Take the 2-minute tour ×
Stack Overflow is a question and answer site for professional and enthusiast programmers. It's 100% free, no registration required.

Reading the Google App Engine documentation on asynchronous URL Fetch:

The app can have up to 10 simultaneous asynchronous URL Fetch calls

What happens if an application calls more than 10 async fetch at a time?
Does Google App Engine raise an exception or simply queue the remain calls waiting to serve them?

share|improve this question
add comment

4 Answers

up vote 8 down vote accepted

Umm, Swizzec is incorrect. Easy enough to test:

rpc = []
for in range(1,20):
    rpc.append(urlfetch.createrpc())
    urlfetch.make_fetch_call(rpc[-1],"http://stackoverflow.com/questions/3639855/what-happens-if-i-call-more-than-10-asynchronous-url-fetch")

for r in rpc:
    response = r.get_result().status_code

This does not return any exceptions. In fact, this works just fine! Note that your results may vary for non-billable applications.

What Swizec is reporting is a different problem, related to maximum simultaneous connections INTO your application. For billable apps there is no practical limit here btw, it just scales out (subject to the 1000ms rule).

GAE has no way of knowing that your request handler will issue a blocking URL fetch, so the connection 500's he is seeing are not related to what his app is actually doing (that's an oversimplification btw, if your average request response time is > 1000ms your likelyhood of 500's increases).

share|improve this answer
    
oops. sorry about the formatting... –  Cloudbreak NZ Sep 5 '10 at 21:31
    
In my experience, Swizec is not wrong. See my answer below. –  David Geiger Jul 4 at 9:54
add comment

500 errors start happening. Silently.

You only find out about these when you look at your log under all requests (don't get listed as errors). It simply says "The request was aborted because you reached your simultaneous requests limit".

So when you're making lots of asynchronous calls, make sure you can handle some of them spazzing out.

share|improve this answer
    
Mind you the same happens for any and all requests. Like eating through a task queue or such. Apparently if your responses are very very fast (under 100ms I think) Google is willing to put up with a lot and won't throw this error. –  Swizec Teller Sep 5 '10 at 13:36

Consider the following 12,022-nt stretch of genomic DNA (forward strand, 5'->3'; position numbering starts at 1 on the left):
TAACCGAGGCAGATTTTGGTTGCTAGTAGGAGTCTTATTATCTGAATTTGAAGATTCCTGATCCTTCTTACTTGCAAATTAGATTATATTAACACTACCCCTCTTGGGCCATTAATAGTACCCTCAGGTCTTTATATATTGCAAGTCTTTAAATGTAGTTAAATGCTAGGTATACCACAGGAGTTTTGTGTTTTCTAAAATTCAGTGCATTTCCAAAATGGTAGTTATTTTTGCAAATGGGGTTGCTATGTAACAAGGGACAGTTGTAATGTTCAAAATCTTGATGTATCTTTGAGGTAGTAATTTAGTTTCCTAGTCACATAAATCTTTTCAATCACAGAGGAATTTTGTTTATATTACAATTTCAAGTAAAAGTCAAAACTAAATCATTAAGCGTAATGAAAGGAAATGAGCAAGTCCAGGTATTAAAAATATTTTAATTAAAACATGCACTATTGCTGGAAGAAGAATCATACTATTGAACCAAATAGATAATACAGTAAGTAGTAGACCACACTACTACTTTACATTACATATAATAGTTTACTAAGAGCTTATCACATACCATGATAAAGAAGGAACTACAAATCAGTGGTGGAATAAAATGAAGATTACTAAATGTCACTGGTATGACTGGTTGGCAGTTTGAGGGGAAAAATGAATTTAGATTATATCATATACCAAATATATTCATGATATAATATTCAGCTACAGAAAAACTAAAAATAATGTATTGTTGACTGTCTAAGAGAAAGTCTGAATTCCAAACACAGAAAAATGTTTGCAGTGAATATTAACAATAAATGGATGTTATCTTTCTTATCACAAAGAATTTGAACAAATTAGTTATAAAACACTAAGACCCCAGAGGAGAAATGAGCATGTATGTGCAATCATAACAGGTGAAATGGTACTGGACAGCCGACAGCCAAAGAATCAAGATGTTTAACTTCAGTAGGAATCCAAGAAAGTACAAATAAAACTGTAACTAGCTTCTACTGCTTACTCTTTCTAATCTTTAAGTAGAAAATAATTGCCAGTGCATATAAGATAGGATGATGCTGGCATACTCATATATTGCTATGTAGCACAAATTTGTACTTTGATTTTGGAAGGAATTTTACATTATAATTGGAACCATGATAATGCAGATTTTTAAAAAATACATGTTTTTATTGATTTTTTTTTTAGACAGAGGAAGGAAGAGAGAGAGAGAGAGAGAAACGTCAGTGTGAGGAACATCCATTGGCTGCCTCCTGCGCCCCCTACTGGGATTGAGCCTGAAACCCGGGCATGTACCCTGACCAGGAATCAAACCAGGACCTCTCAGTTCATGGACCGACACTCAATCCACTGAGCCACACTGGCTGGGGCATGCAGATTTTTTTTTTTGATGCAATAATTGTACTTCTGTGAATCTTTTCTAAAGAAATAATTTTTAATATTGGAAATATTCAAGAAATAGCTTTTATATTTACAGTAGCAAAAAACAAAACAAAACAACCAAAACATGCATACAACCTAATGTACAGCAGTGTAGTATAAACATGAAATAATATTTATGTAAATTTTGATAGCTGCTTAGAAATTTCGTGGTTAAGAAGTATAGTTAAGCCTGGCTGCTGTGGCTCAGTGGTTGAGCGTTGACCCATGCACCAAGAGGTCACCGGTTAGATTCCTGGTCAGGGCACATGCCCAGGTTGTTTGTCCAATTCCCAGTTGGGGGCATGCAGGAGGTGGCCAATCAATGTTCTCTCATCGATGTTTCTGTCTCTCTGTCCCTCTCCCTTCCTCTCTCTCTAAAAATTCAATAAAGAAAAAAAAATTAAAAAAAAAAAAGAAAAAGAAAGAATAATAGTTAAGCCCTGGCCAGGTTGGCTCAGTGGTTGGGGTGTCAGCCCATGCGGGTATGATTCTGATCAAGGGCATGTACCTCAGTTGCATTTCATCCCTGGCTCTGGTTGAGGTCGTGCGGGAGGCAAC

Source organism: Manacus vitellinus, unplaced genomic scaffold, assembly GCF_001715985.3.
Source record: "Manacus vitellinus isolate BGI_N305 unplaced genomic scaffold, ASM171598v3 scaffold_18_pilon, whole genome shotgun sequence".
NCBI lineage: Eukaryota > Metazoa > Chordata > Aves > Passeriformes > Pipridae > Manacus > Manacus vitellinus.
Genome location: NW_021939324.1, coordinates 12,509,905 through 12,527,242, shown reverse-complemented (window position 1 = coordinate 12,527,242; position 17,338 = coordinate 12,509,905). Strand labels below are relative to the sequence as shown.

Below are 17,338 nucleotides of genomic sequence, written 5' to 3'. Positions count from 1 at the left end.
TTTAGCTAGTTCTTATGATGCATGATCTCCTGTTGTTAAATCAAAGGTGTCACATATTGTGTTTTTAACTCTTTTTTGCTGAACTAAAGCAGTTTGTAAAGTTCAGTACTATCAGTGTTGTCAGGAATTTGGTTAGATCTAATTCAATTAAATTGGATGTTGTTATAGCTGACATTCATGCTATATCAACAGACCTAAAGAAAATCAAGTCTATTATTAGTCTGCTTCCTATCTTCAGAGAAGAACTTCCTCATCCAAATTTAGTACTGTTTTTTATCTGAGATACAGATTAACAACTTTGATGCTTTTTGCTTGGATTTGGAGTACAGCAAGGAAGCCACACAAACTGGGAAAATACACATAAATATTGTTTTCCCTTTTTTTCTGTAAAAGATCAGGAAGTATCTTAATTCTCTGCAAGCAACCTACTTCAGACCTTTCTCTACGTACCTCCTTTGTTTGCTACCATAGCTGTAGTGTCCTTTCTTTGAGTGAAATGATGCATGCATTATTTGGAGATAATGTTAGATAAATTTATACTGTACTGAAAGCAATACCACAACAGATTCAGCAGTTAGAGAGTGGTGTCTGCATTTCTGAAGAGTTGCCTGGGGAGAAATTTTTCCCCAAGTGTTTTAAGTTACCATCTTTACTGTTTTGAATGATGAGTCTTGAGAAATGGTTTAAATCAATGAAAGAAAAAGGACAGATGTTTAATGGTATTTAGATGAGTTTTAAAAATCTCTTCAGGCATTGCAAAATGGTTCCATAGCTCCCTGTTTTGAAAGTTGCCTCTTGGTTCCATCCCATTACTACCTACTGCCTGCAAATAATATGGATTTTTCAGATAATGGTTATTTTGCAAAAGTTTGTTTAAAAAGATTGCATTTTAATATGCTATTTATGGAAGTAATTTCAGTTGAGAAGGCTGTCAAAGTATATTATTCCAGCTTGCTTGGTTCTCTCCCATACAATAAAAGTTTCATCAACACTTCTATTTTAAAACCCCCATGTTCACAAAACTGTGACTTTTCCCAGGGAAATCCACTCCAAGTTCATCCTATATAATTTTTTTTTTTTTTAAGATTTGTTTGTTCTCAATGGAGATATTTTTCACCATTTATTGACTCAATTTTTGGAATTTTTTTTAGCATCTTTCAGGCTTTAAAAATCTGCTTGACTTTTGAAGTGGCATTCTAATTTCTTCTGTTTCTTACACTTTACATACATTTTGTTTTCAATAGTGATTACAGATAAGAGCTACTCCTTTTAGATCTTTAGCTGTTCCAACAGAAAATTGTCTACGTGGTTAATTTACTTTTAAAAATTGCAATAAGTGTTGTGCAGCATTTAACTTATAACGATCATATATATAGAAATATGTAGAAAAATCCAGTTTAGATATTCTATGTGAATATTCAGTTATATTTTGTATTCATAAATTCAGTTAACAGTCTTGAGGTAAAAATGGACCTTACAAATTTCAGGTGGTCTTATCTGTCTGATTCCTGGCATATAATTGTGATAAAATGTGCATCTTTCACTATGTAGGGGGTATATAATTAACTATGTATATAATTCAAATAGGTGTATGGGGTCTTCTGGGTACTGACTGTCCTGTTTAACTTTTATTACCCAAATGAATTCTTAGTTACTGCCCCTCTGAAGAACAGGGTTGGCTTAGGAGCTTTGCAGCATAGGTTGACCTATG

uhm.. this is not happening to my application (I don't see 500 errors). I'm on border case with 11-13 calls though. –  systempuntoout Sep 6 '10 at 10:34
add comment

This is an old question, but I believe the accepted answer is incorrect or outdated and may confuse people. It's been a couple of months that I actually tested this, but in my experience Swizec is quite right that GAE will not queue but rather fail most asynchronous URL fetches exceeding the limit of around 10 simultaneous ones per request.

See https://developers.google.com/appengine/docs/python/urlfetch/#Python_Making_requests and https://groups.google.com/forum/#!topic/google-appengine/EoYTmnDvg8U for a description of the limit.

David Underhill has come up with a URL Fetch Manager for Python, which queues asynchronous URL fetches that exceed the limit in application code.

I have implemented something similar for Java, which synchronously blocks (due to the lack of a callback function or ListenableFutures) additional requests:

/**
 * A URLFetchService wrapper that ensures that only 10 simultaneous asynchronous fetch requests are scheduled. If the
 * limit is reached, the fetchAsync operations will block until another request completes.
 */
public class BlockingURLFetchService implements URLFetchService {
    private final static int MAX_SIMULTANEOUS_ASYNC_REQUESTS = 10;

    private final URLFetchService urlFetchService = URLFetchServiceFactory.getURLFetchService();
    private final Queue<Future<HTTPResponse>> activeFetches = new LinkedList<>();

    @Override
    public HTTPResponse fetch(URL url) throws IOException {
        return urlFetchService.fetch(url);
    }

    @Override
    public HTTPResponse fetch(HTTPRequest request) throws IOException {
        return urlFetchService.fetch(request);
    }

    @Override
    public Future<HTTPResponse> fetchAsync(URL url) {
        block();

        Future<HTTPResponse> future = urlFetchService.fetchAsync(url);
        activeFetches.add(future);
        return future;
    }

    @Override
    public Future<HTTPResponse> fetchAsync(HTTPRequest request) {
        block();

        Future<HTTPResponse> future = urlFetchService.fetchAsync(request);
        activeFetches.add(future);
        return future;
    }

    private void block() {
        while (activeFetches.size() >= MAX_SIMULTANEOUS_ASYNC_REQUESTS) {
            // Max. simultaneous async requests reached; wait for one to complete
            Iterator<Future<HTTPResponse>> it = activeFetches.iterator();
            while (it.hasNext()) {
                if (it.next().isDone()) {
                    it.remove();
                    break;
                }
            }
        }
    }
}
share|improve this answer
add comment

Your Answer

 
discard

By posting your answer, you agree to the privacy policy and terms of service.

Not the answer you're looking for? Browse other questions tagged or ask your own question.